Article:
ἡ ἀλήθεια is the truth absolutely, as this has been revealed by Christianity. The ἐπίγνωσις of this absolute truth, however, embraces, along with the recognition thereof by the understanding, also the having become conscious of its bliss-giving effects in one’s own experience. Comp. Hebrews 6:4-5.

οὐκέτι περὶ ἁμαρτιῶν ἀπολείπεται θυσία] there remains in relation to sins, i.e. for the expiation thereof, no more sacrifice; inasmuch, namely, as the sin-cancelling sacrifice of Christ, the communion of which we then renounce, is a sacrifice which takes place only once, is not further repeated, while at the same time the Levitical sacrifices are unable to effect the cancelling of sins. Bengel: Fructus ex sacrificio Christi semper patet non repudiantibus; qui autem repudiant, non aliud habent.

[103] The assertion of Kurtz, that, if this remark were true, the author would be expressing “a dogma in its consequences truly subversive, and destructive of the whole Christian soteriology,” inasmuch as it would “imperatively follow therefrom, that even under the New Covenant only those who transgressed from ignorance and error could find forgiveness with God for Christ’s sake, while all who had been guilty of a conscious and intentional sin must beyond hope of deliverance fall victims to the judgment of everlasting damnation,” is a precipitate one, since the special limitation within which the expression ἑκουσίως ἁμαρτάνειν was used was naturally afforded to the reader, quite apart from the investigation already preceding at Hebrews 6:4 ff., even from our section itself.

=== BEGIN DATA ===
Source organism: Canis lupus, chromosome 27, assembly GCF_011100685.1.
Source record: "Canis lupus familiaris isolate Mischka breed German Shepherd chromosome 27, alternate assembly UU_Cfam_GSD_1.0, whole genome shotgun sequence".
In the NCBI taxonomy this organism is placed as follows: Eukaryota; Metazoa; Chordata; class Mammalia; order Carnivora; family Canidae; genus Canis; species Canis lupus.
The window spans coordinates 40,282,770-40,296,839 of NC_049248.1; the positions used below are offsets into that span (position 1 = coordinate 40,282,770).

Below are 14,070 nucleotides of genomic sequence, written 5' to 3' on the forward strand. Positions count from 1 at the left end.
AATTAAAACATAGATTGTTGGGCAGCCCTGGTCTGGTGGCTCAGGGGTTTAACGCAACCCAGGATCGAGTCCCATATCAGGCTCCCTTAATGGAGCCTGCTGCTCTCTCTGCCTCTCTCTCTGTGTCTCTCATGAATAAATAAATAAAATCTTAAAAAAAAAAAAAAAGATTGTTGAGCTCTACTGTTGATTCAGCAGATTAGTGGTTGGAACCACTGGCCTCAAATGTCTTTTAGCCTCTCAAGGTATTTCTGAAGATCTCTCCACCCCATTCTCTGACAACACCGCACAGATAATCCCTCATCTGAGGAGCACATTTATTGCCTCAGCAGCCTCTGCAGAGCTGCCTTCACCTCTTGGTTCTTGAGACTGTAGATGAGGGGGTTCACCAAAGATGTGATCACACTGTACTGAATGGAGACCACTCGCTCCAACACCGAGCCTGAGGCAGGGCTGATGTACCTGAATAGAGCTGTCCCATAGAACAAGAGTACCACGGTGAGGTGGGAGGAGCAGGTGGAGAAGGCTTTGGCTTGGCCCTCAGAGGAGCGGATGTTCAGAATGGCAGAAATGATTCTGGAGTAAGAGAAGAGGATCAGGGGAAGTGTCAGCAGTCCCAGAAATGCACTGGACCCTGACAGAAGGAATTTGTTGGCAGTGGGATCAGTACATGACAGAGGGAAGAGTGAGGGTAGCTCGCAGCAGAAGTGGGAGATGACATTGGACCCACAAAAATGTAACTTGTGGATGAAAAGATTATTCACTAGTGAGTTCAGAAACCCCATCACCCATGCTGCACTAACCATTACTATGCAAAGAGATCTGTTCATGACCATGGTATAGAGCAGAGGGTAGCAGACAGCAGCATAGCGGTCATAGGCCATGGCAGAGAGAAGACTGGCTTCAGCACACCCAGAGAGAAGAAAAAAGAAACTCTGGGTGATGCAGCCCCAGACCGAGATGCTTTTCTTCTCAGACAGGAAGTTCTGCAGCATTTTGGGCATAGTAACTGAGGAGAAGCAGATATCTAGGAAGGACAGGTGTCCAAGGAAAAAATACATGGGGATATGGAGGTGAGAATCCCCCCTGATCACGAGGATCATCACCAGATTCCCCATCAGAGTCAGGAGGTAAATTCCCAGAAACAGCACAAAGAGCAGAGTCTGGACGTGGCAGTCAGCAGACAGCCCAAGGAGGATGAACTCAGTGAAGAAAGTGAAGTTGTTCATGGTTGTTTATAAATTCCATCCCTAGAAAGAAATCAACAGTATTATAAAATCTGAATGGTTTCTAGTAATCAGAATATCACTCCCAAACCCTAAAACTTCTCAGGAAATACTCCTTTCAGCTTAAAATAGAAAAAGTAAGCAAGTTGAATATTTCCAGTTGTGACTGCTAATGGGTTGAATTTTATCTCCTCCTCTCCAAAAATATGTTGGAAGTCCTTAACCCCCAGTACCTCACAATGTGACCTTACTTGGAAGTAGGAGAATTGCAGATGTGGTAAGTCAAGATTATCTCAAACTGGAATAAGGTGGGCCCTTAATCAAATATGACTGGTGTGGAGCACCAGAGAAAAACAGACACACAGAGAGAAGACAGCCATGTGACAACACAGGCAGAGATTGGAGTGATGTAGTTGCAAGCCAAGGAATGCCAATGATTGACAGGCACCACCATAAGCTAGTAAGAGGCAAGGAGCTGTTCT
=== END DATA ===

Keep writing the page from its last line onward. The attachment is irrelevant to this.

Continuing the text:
Hebrews 10:26-31. In the ἐγκαταλείπειν τὴν ἐπισυναγωγὴν ἑαυτῶν, Hebrews 10:25, there was manifested a lukewarmness in Christianity, which might lead to apostasy therefrom. In warning notes, therefore, the author points out that the man who knowingly slights recognised Christian truth, and sins against it, will infallibly be overtaken by the punitive judgment of God. To be compared Hebrews 6:4-8.

Hebrews 10:26-39. Dreadful result of falling from faith.

26–31. A solemn Warning of the Peril of Wilful Apostasy